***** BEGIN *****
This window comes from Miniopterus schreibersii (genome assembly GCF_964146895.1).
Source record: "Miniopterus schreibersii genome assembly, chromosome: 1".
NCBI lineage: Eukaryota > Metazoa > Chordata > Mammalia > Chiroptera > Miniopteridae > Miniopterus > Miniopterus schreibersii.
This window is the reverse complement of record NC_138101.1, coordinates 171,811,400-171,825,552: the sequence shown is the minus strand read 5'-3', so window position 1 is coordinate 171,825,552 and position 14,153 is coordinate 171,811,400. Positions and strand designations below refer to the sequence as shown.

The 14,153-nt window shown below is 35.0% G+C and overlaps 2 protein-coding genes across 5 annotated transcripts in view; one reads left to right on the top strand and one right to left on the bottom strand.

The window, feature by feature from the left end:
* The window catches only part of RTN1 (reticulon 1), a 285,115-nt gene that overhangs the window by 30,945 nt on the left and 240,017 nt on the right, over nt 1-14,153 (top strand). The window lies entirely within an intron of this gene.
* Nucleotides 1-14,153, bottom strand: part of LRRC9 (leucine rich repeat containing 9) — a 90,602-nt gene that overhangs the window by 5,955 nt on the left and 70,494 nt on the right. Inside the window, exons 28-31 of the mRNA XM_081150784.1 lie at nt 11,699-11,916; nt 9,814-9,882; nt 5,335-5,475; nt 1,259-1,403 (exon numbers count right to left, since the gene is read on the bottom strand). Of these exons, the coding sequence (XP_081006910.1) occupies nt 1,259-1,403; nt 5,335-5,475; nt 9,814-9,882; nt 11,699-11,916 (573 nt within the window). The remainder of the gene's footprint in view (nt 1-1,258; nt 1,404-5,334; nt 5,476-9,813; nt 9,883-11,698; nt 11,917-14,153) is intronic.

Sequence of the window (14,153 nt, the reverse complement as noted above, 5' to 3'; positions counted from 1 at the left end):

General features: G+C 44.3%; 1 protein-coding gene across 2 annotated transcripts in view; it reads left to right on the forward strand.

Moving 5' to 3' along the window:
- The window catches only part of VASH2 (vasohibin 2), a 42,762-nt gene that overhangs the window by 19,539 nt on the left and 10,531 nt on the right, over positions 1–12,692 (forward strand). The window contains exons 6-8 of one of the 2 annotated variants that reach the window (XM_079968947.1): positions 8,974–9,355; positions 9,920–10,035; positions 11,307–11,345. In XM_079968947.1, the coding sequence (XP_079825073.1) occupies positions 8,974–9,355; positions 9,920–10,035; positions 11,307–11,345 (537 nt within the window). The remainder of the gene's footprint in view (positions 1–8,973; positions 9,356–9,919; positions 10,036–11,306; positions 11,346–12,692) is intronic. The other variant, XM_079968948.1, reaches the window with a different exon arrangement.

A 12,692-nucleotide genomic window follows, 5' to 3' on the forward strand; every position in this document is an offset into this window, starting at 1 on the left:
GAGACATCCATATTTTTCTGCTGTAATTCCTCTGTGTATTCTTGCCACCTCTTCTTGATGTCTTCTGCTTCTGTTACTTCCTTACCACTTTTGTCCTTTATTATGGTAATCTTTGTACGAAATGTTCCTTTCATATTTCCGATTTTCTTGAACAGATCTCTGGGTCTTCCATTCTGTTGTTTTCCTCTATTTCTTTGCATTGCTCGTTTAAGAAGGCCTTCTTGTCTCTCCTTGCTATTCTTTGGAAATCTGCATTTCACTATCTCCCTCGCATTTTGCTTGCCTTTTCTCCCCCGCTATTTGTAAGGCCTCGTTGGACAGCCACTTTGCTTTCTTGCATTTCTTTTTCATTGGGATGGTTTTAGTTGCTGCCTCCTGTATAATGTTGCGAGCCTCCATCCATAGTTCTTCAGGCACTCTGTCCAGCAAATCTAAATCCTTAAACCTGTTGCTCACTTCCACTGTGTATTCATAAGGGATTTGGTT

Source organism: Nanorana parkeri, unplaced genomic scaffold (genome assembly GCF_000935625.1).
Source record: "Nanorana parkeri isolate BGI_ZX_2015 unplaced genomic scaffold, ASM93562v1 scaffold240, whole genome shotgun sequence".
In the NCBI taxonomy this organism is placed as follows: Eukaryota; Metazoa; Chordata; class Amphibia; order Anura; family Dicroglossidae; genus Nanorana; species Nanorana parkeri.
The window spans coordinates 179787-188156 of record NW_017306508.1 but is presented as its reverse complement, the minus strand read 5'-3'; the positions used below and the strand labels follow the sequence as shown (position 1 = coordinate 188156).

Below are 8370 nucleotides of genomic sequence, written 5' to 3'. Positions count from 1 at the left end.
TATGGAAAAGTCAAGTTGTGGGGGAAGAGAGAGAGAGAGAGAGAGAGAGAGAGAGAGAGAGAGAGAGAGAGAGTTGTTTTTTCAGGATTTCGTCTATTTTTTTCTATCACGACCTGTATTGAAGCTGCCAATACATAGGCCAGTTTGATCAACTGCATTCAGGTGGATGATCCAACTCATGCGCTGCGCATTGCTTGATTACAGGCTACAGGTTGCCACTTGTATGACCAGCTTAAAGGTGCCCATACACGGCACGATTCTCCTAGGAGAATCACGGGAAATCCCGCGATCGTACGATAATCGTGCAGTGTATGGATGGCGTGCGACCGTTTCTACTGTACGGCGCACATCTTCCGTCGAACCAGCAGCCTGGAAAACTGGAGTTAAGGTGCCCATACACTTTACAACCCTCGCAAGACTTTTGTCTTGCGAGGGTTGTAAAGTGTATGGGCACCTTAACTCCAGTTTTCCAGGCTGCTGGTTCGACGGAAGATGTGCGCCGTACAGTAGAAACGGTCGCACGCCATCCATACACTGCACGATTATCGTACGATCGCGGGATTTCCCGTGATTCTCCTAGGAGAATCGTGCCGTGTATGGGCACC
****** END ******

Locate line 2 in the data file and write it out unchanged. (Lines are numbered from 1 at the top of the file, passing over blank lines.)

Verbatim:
Source record: "Miniopterus schreibersii genome assembly, chromosome: 1".